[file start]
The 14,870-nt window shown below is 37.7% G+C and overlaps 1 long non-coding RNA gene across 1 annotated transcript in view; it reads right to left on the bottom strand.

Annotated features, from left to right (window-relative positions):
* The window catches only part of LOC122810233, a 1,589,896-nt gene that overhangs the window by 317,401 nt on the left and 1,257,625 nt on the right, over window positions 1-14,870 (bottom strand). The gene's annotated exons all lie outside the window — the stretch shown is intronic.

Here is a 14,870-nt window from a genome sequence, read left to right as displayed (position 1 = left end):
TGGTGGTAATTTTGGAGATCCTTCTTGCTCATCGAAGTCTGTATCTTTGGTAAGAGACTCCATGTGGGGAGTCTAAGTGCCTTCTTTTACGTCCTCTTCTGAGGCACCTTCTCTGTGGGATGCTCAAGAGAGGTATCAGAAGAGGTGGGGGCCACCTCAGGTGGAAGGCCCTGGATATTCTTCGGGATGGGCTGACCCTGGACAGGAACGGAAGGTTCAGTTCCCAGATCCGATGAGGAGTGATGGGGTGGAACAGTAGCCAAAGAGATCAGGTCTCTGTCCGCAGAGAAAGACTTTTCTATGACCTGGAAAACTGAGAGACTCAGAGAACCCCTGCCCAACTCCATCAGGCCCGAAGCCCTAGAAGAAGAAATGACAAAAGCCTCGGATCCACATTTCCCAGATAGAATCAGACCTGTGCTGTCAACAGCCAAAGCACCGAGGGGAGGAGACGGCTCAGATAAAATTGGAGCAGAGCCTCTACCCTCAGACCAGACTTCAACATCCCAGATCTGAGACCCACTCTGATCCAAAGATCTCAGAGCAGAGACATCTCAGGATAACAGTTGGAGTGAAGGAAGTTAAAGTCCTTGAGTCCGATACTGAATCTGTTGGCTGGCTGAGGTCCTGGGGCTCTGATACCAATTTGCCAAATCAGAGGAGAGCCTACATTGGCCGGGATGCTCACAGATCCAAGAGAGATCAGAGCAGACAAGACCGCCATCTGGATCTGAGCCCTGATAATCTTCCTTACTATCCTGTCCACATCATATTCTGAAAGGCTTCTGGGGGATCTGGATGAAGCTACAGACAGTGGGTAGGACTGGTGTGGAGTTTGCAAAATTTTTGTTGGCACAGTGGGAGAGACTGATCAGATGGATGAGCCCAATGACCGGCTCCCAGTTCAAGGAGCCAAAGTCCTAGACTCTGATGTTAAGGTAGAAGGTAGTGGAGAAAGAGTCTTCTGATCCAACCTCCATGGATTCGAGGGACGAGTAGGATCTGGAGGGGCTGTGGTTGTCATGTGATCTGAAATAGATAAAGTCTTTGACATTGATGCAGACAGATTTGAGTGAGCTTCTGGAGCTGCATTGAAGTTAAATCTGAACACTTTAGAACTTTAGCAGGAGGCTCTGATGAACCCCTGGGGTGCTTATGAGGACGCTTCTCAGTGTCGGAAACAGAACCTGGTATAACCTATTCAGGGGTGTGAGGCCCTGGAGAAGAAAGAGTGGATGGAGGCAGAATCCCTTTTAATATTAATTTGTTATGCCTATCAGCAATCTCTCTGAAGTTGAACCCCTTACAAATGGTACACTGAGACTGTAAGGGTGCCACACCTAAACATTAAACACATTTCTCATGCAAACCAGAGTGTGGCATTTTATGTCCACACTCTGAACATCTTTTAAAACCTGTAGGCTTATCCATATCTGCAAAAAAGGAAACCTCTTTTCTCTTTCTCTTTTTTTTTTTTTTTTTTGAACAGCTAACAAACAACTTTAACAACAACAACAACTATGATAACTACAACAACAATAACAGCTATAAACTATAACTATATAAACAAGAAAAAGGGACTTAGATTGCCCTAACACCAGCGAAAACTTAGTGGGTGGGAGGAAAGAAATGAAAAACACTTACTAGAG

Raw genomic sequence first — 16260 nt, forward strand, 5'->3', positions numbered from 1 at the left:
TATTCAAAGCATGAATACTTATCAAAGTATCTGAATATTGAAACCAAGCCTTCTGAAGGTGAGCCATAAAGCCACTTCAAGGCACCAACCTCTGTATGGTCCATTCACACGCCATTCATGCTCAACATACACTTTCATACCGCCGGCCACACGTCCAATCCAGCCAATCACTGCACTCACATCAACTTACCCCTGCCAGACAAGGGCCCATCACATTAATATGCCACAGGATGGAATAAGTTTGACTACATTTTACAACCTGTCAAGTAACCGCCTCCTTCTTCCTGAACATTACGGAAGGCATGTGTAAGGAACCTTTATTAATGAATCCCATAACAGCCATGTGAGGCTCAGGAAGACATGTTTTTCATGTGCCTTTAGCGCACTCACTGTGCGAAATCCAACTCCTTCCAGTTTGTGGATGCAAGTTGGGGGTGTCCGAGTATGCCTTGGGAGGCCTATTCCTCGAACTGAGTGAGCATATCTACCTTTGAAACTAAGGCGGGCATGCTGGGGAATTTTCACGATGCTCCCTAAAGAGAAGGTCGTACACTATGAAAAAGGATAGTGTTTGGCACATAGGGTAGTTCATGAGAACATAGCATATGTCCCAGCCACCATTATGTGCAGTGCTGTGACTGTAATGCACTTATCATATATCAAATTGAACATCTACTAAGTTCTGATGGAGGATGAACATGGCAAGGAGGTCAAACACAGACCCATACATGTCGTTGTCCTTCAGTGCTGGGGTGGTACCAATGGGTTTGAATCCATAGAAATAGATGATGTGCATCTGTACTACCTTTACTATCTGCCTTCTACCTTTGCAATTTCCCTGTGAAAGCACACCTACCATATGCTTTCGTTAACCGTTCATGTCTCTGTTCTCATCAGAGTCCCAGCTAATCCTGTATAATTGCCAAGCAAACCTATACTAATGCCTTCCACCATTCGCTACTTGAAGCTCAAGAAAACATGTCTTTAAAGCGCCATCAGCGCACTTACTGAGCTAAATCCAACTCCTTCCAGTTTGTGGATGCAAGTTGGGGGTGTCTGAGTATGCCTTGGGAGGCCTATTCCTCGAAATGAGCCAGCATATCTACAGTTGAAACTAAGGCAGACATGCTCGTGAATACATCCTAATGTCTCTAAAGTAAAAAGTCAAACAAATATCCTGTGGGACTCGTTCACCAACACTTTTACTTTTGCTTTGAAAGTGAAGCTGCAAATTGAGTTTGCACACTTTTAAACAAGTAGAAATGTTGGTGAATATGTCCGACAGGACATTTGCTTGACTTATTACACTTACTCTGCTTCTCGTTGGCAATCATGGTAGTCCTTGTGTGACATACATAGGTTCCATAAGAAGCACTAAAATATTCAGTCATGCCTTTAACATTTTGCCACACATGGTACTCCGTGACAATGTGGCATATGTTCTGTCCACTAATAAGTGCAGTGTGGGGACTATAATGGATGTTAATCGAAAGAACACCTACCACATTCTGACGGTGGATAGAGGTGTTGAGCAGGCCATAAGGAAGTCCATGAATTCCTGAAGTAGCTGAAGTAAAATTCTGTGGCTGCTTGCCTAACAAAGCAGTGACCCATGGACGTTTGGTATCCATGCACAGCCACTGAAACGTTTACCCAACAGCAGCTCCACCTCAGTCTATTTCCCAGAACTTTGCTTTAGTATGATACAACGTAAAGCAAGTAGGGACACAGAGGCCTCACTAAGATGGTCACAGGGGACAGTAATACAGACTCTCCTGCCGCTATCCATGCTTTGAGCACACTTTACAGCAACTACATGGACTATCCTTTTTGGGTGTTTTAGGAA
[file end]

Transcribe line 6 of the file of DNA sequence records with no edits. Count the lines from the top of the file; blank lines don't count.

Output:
Raw genomic sequence first — 16260 nt, forward strand, 5'->3', positions numbered from 1 at the left: